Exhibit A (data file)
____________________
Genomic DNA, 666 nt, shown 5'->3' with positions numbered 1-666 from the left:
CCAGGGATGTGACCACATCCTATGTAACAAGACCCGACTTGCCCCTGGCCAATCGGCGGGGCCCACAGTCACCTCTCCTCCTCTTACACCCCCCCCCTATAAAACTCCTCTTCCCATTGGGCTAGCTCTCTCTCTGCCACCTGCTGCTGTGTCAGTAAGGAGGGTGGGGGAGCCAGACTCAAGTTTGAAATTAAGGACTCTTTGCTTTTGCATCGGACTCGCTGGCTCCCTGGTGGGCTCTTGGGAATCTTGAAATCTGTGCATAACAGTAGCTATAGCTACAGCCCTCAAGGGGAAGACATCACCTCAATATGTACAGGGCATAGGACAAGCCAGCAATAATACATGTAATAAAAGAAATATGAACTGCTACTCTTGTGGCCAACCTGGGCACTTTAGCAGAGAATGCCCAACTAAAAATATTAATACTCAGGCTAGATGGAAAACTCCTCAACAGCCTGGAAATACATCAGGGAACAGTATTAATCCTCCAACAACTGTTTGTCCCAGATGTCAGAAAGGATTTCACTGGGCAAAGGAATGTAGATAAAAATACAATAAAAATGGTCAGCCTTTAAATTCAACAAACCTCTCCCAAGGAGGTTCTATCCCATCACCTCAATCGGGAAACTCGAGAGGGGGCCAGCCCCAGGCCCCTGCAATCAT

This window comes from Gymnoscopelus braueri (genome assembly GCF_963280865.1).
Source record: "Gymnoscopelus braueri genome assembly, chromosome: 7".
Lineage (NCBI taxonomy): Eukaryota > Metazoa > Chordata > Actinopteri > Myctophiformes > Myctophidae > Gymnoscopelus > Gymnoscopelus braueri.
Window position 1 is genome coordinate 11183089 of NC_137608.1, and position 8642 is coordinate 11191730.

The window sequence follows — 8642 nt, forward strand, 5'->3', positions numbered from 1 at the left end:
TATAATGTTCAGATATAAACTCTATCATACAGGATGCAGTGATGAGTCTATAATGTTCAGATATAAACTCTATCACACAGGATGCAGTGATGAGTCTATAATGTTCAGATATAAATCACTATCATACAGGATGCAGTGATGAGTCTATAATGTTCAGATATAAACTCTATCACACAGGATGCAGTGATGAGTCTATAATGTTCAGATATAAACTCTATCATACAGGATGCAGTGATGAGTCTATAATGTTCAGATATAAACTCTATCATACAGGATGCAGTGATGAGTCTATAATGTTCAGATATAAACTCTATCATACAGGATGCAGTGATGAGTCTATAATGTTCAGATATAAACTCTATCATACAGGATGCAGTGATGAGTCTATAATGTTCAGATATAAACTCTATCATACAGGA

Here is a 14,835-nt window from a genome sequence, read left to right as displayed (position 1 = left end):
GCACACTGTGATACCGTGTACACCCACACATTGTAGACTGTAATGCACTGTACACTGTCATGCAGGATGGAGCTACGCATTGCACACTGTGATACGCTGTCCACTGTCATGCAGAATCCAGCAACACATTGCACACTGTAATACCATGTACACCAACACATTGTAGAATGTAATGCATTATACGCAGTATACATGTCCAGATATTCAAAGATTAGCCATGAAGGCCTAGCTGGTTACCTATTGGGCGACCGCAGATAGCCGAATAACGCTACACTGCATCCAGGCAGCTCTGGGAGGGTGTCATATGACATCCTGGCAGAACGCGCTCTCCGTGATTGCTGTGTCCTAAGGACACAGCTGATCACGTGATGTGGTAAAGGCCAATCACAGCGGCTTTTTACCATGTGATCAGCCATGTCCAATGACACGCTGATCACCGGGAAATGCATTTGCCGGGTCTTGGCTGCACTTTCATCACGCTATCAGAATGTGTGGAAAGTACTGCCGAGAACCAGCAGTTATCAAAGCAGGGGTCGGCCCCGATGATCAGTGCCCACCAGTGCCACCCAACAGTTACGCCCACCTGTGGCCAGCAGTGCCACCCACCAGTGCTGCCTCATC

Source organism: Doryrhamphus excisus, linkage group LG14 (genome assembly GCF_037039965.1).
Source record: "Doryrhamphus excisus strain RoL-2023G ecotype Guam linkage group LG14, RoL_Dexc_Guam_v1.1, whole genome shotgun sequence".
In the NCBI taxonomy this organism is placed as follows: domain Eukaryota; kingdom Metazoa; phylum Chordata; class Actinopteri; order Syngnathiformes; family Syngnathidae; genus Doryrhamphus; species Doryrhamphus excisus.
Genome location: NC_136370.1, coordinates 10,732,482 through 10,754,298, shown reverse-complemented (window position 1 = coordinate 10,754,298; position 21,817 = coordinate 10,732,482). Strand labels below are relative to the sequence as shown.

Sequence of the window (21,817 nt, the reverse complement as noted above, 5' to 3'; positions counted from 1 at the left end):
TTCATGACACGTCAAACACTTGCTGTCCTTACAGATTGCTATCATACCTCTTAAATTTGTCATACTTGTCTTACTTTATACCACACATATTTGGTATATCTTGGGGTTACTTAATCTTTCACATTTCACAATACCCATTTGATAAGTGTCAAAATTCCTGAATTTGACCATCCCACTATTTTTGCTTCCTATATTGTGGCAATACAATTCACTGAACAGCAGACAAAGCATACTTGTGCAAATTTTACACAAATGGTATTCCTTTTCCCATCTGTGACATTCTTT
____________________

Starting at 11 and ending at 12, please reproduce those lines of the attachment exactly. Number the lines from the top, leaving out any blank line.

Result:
Source organism: Doryrhamphus excisus, linkage group LG14 (genome assembly GCF_037039965.1).
Source record: "Doryrhamphus excisus strain RoL-2023G ecotype Guam linkage group LG14, RoL_Dexc_Guam_v1.1, whole genome shotgun sequence".